Wait’ll next time — maybe

To no one’s surprise, certainly not mine, my jury summons ended with a recorded phone message last night that told me I need not report this morning to the Randall County Justice Center.

All jurors summoned for duty were excused until the next time we’re called for duty, the recorded message said.

Call me out to lunch, but I have been waiting for years to serve on a trial jury. I keep getting these directives to report for jury duty, but far more often than not the litigants all settle before these cases go to trial.

Once, not long after moving to Amarillo, I did get a summons and reported for duty in Canyon. I sat in a jury impaneling room for most of the morning. In walked then-47th District Judge David Gleason, who thanked us for taking time out of our day to report for duty. He then told us are services were no longer required.


I still got paid $6 for my half day of “work” on behalf of the state’s criminal justice system.

I’m hoping my moment will arrive — one of these days.

How about this question, governor?


Check out the link here. It shows former half-term Alaska Gov. Sarah “Barracuda” Palin declare that President Obama lacks the “cojones” to enforce federal immigration law.

Her appearance on Fox News Sunday was interesting as well in the question that the show’s host, Chris Wallace, didn’t ask her to follow up on her statement about the president’s manhood.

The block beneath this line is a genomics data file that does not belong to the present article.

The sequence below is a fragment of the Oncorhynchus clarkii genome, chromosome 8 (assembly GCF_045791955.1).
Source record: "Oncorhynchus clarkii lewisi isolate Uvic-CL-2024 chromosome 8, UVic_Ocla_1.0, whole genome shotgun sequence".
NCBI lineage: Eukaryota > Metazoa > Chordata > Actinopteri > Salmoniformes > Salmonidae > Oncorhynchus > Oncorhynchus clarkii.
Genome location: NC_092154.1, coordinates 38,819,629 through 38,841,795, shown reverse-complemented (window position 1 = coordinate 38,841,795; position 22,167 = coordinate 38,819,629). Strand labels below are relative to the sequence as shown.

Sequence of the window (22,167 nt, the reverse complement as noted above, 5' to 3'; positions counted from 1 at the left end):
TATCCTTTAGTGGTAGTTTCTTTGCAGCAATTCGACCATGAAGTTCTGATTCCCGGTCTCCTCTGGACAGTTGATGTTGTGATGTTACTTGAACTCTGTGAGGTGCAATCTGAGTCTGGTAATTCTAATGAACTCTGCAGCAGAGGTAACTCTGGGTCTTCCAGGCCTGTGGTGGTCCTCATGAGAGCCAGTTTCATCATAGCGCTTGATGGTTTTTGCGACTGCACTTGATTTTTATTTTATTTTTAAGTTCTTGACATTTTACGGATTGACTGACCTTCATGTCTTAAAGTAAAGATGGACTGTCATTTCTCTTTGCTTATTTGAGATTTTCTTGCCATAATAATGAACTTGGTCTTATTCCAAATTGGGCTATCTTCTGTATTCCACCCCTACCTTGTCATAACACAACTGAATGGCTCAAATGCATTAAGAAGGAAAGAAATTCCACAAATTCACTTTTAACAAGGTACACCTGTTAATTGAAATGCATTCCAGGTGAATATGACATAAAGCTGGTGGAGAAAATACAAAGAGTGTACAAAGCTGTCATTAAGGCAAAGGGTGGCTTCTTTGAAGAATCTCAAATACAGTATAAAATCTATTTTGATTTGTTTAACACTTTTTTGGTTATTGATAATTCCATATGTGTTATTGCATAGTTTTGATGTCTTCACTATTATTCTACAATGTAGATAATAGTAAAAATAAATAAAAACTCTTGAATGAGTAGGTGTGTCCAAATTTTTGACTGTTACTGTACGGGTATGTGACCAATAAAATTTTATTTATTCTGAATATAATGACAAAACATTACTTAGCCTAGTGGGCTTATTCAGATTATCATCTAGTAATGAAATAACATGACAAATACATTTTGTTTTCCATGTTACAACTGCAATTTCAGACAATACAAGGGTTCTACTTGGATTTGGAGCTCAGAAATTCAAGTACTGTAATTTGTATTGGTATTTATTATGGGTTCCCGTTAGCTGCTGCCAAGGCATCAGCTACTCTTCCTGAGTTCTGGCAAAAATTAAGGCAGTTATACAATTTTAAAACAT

Imagine this question:

“Governor, you say that President Obama isn’t man enough to enforce federal immigration law. But in fairness, governor, this illegal immigration crisis didn’t begin with the current president. His immediate predecessor, George W. Bush, faced the same problem. So did his predecessors: Bill Clinton, George H.W. Bush, Ronald Reagan, Jimmy Carter, Gerald Ford, Richard Nixon, Lyndon Johnson, you name ’em. This list covers both political parties. Did these men lack the same qualities you say is lacking in the current president?”

Jury duty calls — maybe

Jury duty awaits me … at least I hope it does.

But I’m not holding my breath.

I got a summons the other day from Randall County District Clerk Jo Carter’s office. I’ve been assigned a juror number and a panel number. I’m going to call the clerk’s office this afternoon, after 5, to see if I need to report Tuesday to the County Justice Center in Canyon. They might cancel the whole thing, which has happened the past few times I’ve been summoned for jury duty.

Unlike many of us, I actually want to serve on a jury. District and county clerks all across Texas lament the no-show rate of those called for jury duty. Their gripe is an understandable one, given that they are charged with summoning citizens to perform this important rite of citizenship. But some of us don’t take it seriously enough.

I’m not placing myself on some pedestal here. It’s just that I’ve always wanted to serve on a trial jury just because the process always has fascinated me. Do the jurors argue among themselves? How do they reach a unanimous verdict? What kind of arm-twisting goes on?

However, I’ve found that my occupation often precludes such an event from occurring. I guess journalists are considered “too knowledgeable” about certain cases to qualify them for a spot on an actual civil or criminal trial jury.

Well, I’ll hope for the best when the time comes later today. And in my case, the “best” means realistically that I’ll report for duty — even if it means I’ll likely get disqualified.